U.S. v. DaimlerChrysler China Ltd., No. 10-cr-66 (D.D.C. 2010)
Daimler AG; DaimlerChrylser Automotive Russia SAO; Daimler Export and Trade Finance GmbH
2000; 2001; 2002; 2003; 2004; 2005
Officials of three Chinese state-owned energy companies: Sinopec; the Bureau of Geophysical Prospecting, a division of the Chinese National Petroleum Corporation; and Changqing Petroleum Exploration Bureau, an oil and natural gas extraction company.
Employees of DaimlerChrysler China Ltd. (“DCCL”) and Daimler AG ("Daimler") made improper payments in the form of supposed commissions, delegation travel, and gifts for the benefit of Chinese government officials in connection with the sale of vehicles to Chinese government customers, including principally Sinopec and the Bureau of Geophysical Prospecting, a division of the Chinese National Petroleum Corporation.
DCCL and Daimler inflated the sales price of vehicles sold and then maintained a special account to track these overpayments and disburse them to and for the benefit of Chinese officials.
Daimler and DCCL also made payments to shell entities, at times under sham consulting contracts, and to third-party agents. These entities and agents passed these payments on to Chinese officials. DCCL also provided lavish gifts, travel, and entertainment to Chinese officials.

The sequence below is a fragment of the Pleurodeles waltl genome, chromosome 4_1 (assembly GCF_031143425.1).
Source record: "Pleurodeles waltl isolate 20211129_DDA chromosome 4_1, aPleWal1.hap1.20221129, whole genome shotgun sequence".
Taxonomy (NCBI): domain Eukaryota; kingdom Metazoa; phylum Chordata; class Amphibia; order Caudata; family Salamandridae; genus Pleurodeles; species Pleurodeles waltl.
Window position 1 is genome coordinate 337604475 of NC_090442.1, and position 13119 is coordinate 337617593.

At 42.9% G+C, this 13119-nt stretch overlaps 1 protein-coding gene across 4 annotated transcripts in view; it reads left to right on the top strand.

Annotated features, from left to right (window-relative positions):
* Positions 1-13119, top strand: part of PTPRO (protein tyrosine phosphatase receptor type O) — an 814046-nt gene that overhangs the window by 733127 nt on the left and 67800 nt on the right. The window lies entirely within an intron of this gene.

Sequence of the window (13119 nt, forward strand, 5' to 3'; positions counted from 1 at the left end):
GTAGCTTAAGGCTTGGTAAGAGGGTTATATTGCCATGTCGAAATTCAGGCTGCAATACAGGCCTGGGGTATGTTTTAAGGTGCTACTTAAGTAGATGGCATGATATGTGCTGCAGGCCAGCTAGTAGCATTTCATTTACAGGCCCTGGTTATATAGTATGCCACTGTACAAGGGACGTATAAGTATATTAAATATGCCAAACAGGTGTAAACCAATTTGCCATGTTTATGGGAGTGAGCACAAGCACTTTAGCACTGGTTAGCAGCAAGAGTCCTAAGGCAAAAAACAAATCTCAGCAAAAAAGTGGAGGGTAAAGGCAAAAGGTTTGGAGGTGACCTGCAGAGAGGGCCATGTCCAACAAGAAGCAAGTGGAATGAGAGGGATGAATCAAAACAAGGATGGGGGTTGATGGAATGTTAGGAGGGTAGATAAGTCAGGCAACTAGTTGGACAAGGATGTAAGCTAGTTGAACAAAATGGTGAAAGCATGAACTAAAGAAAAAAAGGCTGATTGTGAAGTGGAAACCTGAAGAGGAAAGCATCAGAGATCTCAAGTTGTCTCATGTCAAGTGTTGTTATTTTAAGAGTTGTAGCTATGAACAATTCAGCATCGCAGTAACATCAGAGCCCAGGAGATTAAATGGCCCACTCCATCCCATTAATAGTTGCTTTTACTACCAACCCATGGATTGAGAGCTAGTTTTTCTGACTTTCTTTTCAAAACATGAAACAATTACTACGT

On March 22, 2010, Daimler and DCCL entered into deferred prosecution agreements with the DOJ. Daimler admitted to violating the books and records provisions of the FCPA and conspiracy to violate the books and records provisions of the FCPA. DCCL admitted to violating the anti-bribery provisions of the FCPA and conspiracy to violate the anti-bribery provisions of the FCPA. On the same day, Daimler’s Russian subsidiary, DCAR, and Daimler’s finance subsidiary, DETF, each pleaded guilty to violating the anti-bribery provisions of the FCPA and conspiracy to violate the anti-bribery provisions of the FCPA.
Under the terms of its agreement with the DOJ, Daimler must hire an independent monitor for three years to oversee the implementation of a robust compliance program. If Daimler complies fully with its agreement for a period of two years and seven days, the DOJ agrees not to bring any other charges based on this underlying conduct or other conduct that Daimler disclosed to the DOJ.